Prostate cancer is the leading cause of non-cutaneous malignancies and the second leading cause of cancer-related deaths among American men. Hereditary prostate cancer (HPC), which accounts for 43% of early onset cases and about 9% of all cases, is due to germline mutations in HPC genes. In 2002, we co-authored with the group of Jeffrey Trent and others a study a report that the HPC1 locus maps to the RNase L gene (Nature Genetics, 2002, PMID: 11799394). We are currently investigating the potential role of RNase L as a suppressor of prostate cancer by focusing on basic cellular processes regulated by RNase L including autophagy and apoptosis.
Combination OncolyticVirotherapy for Late-Stage Cancer:
The use of lytic viruses to preferentially infect and eliminate cancer cells while sparing normal cells is a promising experimental therapeutic approach for treating cancer. However, the efficacy of oncolyticvirotherapy is often limited by two innate immunity pathways, the protein kinase PKR and the 2’,5’-OAS/RNase L systems, which are widely present in many but not all tumor cell types. We reported that the anti-cancer drug, sunitinib, an inhibitor of VEGF-R and PDGF-R, has off-target effects against both PKR and RNase L(JBC, 2012, PMID: 21636578). Recently, we showed that combining sunitinib treatments with infection by an oncolytic virus, vesicular stomatitis virus, led to the elimination of prostate, breast and kidney malignant tumors in mice (Molecular Therapy, 2013, PMID: 23732991). In contrast, either virus or sunitinib alone slowed tumor progression but did not eliminate tumors. Results indicate that transient inhibition of innate immunity with sunitinib enhances oncolyticvirotherapy allowing the recovery of tumor-bearing animals. We are currently extending these findings to other oncolytic viruses.
Selected from 249 publications:
Silverman, R.H. and Atherly, A.G. The search for ppGpp and other unusual highly phosphorylated nucleotides in eukaryotes. Microbiological Reviews 43, 27-41, 1979.
Silverman, R.H., Cayley, P.J., Knight, M., Gilbert, C.S., and Kerr, I.M. Control of the ppp(A2'p)nA system in HeLa cells: effects of interferon and virus infection. Eur. J. Biochem. 124, 131-138, 1982.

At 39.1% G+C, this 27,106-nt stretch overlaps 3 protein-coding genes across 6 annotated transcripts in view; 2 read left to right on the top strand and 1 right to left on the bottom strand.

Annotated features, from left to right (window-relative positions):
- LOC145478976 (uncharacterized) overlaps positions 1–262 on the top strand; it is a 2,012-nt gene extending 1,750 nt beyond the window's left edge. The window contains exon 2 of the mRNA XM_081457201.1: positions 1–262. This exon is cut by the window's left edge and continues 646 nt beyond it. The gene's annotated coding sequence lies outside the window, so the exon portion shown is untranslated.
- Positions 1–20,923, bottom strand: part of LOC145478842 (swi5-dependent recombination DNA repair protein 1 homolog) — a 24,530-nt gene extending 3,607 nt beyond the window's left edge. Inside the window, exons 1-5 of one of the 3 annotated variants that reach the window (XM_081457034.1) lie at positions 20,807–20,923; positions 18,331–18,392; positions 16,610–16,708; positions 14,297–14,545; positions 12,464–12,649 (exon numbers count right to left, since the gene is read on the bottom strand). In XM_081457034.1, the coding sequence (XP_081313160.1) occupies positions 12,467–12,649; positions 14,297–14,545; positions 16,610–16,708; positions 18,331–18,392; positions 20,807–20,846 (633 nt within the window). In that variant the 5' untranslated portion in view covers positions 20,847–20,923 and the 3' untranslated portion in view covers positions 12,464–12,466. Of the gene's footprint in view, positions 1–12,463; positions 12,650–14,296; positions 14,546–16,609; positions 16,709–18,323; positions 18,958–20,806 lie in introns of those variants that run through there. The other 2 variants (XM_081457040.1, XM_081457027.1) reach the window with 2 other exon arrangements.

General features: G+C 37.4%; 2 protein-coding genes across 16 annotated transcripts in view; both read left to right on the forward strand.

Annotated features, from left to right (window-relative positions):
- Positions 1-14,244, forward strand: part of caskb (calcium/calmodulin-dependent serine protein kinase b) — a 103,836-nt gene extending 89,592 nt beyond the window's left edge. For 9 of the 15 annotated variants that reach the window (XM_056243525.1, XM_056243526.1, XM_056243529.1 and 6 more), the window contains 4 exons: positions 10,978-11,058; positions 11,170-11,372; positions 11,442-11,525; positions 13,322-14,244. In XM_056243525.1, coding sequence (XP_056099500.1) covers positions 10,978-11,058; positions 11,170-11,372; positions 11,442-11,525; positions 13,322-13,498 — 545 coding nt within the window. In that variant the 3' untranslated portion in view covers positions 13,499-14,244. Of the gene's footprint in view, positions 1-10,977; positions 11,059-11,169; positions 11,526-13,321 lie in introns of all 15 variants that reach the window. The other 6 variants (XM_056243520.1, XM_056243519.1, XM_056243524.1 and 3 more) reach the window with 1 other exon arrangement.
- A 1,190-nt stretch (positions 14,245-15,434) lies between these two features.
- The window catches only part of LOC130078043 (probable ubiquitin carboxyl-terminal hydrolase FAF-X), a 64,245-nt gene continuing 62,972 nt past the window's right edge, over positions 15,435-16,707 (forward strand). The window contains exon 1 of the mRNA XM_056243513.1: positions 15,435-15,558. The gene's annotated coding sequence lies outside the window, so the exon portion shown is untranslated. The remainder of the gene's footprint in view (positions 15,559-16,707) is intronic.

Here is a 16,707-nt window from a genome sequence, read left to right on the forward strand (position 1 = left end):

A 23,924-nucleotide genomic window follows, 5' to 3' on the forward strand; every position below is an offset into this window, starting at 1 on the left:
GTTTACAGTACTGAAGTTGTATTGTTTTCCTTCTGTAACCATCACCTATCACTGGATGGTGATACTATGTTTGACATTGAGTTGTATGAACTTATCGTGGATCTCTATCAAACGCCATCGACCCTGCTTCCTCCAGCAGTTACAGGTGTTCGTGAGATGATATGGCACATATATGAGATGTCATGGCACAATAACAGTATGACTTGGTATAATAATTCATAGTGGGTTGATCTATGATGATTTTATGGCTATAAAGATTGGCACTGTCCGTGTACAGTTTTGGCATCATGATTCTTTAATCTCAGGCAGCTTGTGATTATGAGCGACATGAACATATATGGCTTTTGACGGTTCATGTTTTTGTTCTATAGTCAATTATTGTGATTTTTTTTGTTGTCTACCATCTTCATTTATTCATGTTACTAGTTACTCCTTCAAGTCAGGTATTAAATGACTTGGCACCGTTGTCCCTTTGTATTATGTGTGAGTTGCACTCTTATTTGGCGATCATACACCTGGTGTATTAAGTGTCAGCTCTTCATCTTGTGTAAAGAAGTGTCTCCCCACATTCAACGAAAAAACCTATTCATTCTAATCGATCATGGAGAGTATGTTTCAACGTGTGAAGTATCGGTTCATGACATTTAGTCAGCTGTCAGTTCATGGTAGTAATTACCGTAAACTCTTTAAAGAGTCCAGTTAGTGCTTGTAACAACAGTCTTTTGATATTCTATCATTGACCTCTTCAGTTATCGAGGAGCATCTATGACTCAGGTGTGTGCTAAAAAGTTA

Silverman, R.H., Watling, D., Balkwill, F.R., Trowsdale, J., and Kerr, I.M. The ppp(A2'p)nA and protein kinase systems in wild type and interferon-resistant Daudi cells. Eur. J. Biochem. 126, 333-341, 1982.
Silverman, R.H., Skehel, J.J., James, T.C., Wreschner, D.H., and Kerr, I.M. Ribosomal RNA cleavage as an index of ppp(A2'p)nA activity in interferon-treated encephalomyocarditis virus-infected cells. J. Virol. 46, 1051-1055, 1983.
Silverman, R.H., Jung, D.D., Nolan-Sorden, N.L., Dieffenbach, C.W., Kedar, V.P., and SenGupta, D. Purification and analysis of murine 2-5A-dependent RNase. J. Biol. Chem. 263, 7336-7341, 1988.
Zhou, A., Hassel, B.A., and Silverman, R.H. Expression cloning of 2-5A-dependent RNase-a uniquely regulated mediator of interferon action. Cell, 72, 753-765, 1993.
Hassel, B.A., Zhou, A., Sotomayor, C., Maran, A., and Silverman, R.H. A dominant negative mutant of 2-5A-dependent RNase suppresses antiproliferative and antiviral effects of interferon. EMBO J., 12, 3297-3304, 1993.
Zhou, A., Paranjape, J., Brown, T.L., Nie, H., Naik, S., Dong, B., Chang, A., Trapp, B. Fairchild, R., Colmenares, C., and Silverman, R.H. Interferon action and apoptosis are defective in mice devoid of 2',5'-oligoadenylate dependent RNase L. EMBO J. 16, 6355-6363,1997.